This week, a controversial ruling was handed down by New York's highest court affecting the Big Apple's adult entertainment businesses. Adult book and video stores, as well as locations that offer live entertainment, or video booths, will now be forced to close if they are within 500 feet of a school, church, park, residential, or even commercial area. If you've ever been in NYC, you know that pretty much covers the entire city.

The recent ruling overturned a previous case which allowed adult entertainment stores to continue operating after the city attempted to institute a ban against these businesses in the 1990s. While a challenge to the ruling is anticipated, only the United States Supreme Court can overturn the ruling, and this might not be the type of case SCOTUS wants to take up.

Most Americans hadn't heard of civil forfeiture before John Oliver did a deep dive on the practice two years ago. And it seems like his critique and others like it have gotten not just the attention of citizens, but of judges as well. After the rampant expansion of law enforcement entities seizing assets in criminal cases, largely with judicial support, the Supreme Court looks like it may be finally reigning in the practice.

A unanimous Court ruled that the federal government overstepped its bounds by seizing personal property it could not prove had actually been "tainted" by criminal activity.

The New Jersey town of Bernards Township has agreed to settle the two cases against it stemming from a dispute over whether a mosque could be built on a vacant lot. While the town claims that there was never any discriminatory intent, the lawsuit alleges a bewildering series of hurdles seemingly intended to prevent the mosque from ever being built.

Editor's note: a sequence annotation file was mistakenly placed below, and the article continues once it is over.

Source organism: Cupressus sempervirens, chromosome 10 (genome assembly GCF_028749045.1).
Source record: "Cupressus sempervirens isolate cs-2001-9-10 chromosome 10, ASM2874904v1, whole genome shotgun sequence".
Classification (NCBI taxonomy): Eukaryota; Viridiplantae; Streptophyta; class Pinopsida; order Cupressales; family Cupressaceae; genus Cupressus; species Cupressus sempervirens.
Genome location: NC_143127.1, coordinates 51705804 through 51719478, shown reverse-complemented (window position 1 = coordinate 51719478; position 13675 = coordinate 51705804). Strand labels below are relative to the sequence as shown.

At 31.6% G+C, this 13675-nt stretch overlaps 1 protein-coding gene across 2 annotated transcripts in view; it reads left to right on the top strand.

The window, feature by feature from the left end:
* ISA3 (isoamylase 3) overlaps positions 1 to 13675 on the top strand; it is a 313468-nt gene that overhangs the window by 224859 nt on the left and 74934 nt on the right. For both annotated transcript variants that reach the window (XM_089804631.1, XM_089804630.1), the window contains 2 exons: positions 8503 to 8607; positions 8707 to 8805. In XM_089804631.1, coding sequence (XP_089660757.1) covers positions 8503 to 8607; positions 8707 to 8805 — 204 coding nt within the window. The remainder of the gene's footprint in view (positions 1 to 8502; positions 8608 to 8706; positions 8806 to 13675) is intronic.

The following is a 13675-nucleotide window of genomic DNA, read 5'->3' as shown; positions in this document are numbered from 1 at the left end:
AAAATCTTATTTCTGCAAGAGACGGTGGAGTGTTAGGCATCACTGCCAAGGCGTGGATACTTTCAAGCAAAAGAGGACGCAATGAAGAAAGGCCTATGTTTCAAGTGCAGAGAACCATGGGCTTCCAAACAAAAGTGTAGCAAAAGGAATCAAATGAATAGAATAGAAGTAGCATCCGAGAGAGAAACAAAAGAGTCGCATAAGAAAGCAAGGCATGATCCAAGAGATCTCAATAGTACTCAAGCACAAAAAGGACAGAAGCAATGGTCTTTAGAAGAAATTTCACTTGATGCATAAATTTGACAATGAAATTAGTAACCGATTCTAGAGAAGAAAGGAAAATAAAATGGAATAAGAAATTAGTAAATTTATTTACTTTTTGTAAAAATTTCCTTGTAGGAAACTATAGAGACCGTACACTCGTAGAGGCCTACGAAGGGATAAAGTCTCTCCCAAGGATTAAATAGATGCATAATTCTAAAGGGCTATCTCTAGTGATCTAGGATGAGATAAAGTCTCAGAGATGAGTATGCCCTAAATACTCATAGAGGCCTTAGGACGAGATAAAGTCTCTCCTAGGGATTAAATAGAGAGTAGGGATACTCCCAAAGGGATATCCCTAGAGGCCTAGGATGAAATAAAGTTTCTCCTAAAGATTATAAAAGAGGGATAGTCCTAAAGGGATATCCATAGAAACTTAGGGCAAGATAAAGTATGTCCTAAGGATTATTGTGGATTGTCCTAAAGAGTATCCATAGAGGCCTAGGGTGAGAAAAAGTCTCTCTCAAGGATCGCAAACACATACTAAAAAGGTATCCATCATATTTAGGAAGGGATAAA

After the group seeking to build the mosque filed their case, which did not allege discrimination, the Department of Justice joined the suit, adding claims of religious discrimination directed at the Muslim group. The group, the Islamic Society of Basking Ridge, and the Department of Justice, agreed to a $3.25 million settlement with the township. Of the settlement, $1.5 million will go to the organization for damages, while the remaining $1.75 million will go to attorney fees and case costs.

A Seventh Circuit decision, issued on Tuesday, upheld the lower federal court's preliminary order to allow a transgender teen to use the bathroom that corresponds with his gender identity. The Wisconsin federal court ruled last year that Ashton "Ash" Whitaker could use the boys' restroom, and the school could not prevent or discipline him in any way for doing so.

On appeal, the court sided with Ash on nearly every single point, and even ruled that the case looked like a winner for Ash. The preliminary order allowing Ash to use the bathroom is known as a preliminary injunction. Courts do not grant these unless the party seeking it can immediately prove that they are going to win their case, and if the court doesn't issue the order, irreparable harm/damage will occur.